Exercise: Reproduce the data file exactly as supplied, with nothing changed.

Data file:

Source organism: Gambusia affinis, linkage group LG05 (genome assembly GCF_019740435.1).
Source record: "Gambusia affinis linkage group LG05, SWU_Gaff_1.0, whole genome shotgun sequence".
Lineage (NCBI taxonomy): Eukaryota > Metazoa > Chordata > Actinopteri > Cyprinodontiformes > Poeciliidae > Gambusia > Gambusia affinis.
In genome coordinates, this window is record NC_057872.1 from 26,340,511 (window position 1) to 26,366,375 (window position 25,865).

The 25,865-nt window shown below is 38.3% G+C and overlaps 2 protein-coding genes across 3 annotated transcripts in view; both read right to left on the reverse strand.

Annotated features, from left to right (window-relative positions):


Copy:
Source organism: Gambusia affinis, linkage group LG05 (genome assembly GCF_019740435.1).
Source record: "Gambusia affinis linkage group LG05, SWU_Gaff_1.0, whole genome shotgun sequence".
Lineage (NCBI taxonomy): Eukaryota > Metazoa > Chordata > Actinopteri > Cyprinodontiformes > Poeciliidae > Gambusia > Gambusia affinis.
In genome coordinates, this window is record NC_057872.1 from 26,340,511 (window position 1) to 26,366,375 (window position 25,865).

The 25,865-nt window shown below is 38.3% G+C and overlaps 2 protein-coding genes across 3 annotated transcripts in view; both read right to left on the reverse strand.

Annotated features, from left to right (window-relative positions):